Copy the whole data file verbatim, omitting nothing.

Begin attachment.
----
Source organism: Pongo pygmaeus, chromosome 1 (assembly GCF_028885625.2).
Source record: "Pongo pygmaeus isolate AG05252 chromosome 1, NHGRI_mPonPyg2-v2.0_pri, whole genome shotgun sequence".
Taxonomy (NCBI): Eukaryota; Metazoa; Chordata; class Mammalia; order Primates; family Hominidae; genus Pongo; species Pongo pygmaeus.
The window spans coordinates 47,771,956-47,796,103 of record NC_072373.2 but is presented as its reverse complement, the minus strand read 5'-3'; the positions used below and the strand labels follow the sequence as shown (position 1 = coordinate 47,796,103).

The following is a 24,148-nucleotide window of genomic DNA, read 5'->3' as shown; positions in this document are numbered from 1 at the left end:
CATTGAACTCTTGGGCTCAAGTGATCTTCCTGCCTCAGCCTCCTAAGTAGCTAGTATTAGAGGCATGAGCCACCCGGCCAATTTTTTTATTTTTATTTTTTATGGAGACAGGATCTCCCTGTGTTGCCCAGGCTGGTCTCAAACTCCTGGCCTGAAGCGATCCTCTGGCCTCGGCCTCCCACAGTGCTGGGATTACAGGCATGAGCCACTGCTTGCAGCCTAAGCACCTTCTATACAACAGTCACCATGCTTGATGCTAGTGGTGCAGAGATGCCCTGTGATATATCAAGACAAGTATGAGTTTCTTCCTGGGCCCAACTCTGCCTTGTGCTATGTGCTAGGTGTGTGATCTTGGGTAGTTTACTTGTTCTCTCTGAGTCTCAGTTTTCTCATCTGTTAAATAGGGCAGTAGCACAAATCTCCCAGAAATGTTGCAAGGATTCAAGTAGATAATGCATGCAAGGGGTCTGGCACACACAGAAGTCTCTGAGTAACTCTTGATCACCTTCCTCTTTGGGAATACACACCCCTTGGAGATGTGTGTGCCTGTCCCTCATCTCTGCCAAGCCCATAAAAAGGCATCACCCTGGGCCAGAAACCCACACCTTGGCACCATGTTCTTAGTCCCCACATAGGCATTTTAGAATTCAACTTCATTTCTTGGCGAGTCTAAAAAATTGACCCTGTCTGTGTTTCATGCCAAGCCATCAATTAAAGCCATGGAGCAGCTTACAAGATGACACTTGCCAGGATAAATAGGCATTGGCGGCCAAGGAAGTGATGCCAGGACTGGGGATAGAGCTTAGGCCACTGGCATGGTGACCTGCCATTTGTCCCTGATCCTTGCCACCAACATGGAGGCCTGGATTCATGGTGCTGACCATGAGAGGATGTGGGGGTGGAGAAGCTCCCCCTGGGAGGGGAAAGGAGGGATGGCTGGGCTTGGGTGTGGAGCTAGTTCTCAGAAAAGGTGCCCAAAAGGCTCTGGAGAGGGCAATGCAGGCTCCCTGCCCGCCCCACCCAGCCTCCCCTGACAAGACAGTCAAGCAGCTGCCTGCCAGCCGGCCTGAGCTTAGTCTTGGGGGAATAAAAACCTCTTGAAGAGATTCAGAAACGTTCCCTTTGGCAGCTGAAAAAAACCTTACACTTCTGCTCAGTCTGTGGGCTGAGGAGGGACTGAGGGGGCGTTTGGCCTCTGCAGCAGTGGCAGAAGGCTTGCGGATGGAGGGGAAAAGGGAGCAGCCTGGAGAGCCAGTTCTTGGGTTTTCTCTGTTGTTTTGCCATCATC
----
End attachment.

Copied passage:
Source organism: Pongo pygmaeus, chromosome 1 (assembly GCF_028885625.2).
Source record: "Pongo pygmaeus isolate AG05252 chromosome 1, NHGRI_mPonPyg2-v2.0_pri, whole genome shotgun sequence".
Taxonomy (NCBI): Eukaryota; Metazoa; Chordata; class Mammalia; order Primates; family Hominidae; genus Pongo; species Pongo pygmaeus.
The window spans coordinates 47,771,956-47,796,103 of record NC_072373.2 but is presented as its reverse complement, the minus strand read 5'-3'; the positions used below and the strand labels follow the sequence as shown (position 1 = coordinate 47,796,103).

The following is a 24,148-nucleotide window of genomic DNA, read 5'->3' as shown; positions in this document are numbered from 1 at the left end:
CATTGAACTCTTGGGCTCAAGTGATCTTCCTGCCTCAGCCTCCTAAGTAGCTAGTATTAGAGGCATGAGCCACCCGGCCAATTTTTTTATTTTTATTTTTTATGGAGACAGGATCTCCCTGTGTTGCCCAGGCTGGTCTCAAACTCCTGGCCTGAAGCGATCCTCTGGCCTCGGCCTCCCACAGTGCTGGGATTACAGGCATGAGCCACTGCTTGCAGCCTAAGCACCTTCTATACAACAGTCACCATGCTTGATGCTAGTGGTGCAGAGATGCCCTGTGATATATCAAGACAAGTATGAGTTTCTTCCTGGGCCCAACTCTGCCTTGTGCTATGTGCTAGGTGTGTGATCTTGGGTAGTTTACTTGTTCTCTCTGAGTCTCAGTTTTCTCATCTGTTAAATAGGGCAGTAGCACAAATCTCCCAGAAATGTTGCAAGGATTCAAGTAGATAATGCATGCAAGGGGTCTGGCACACACAGAAGTCTCTGAGTAACTCTTGATCACCTTCCTCTTTGGGAATACACACCCCTTGGAGATGTGTGTGCCTGTCCCTCATCTCTGCCAAGCCCATAAAAAGGCATCACCCTGGGCCAGAAACCCACACCTTGGCACCATGTTCTTAGTCCCCACATAGGCATTTTAGAATTCAACTTCATTTCTTGGCGAGTCTAAAAAATTGACCCTGTCTGTGTTTCATGCCAAGCCATCAATTAAAGCCATGGAGCAGCTTACAAGATGACACTTGCCAGGATAAATAGGCATTGGCGGCCAAGGAAGTGATGCCAGGACTGGGGATAGAGCTTAGGCCACTGGCATGGTGACCTGCCATTTGTCCCTGATCCTTGCCACCAACATGGAGGCCTGGATTCATGGTGCTGACCATGAGAGGATGTGGGGGTGGAGAAGCTCCCCCTGGGAGGGGAAAGGAGGGATGGCTGGGCTTGGGTGTGGAGCTAGTTCTCAGAAAAGGTGCCCAAAAGGCTCTGGAGAGGGCAATGCAGGCTCCCTGCCCGCCCCACCCAGCCTCCCCTGACAAGACAGTCAAGCAGCTGCCTGCCAGCCGGCCTGAGCTTAGTCTTGGGGGAATAAAAACCTCTTGAAGAGATTCAGAAACGTTCCCTTTGGCAGCTGAAAAAAACCTTACACTTCTGCTCAGTCTGTGGGCTGAGGAGGGACTGAGGGGGCGTTTGGCCTCTGCAGCAGTGGCAGAAGGCTTGCGGATGGAGGGGAAAAGGGAGCAGCCTGGAGAGCCAGTTCTTGGGTTTTCTCTGTTGTTTTGCCATCATC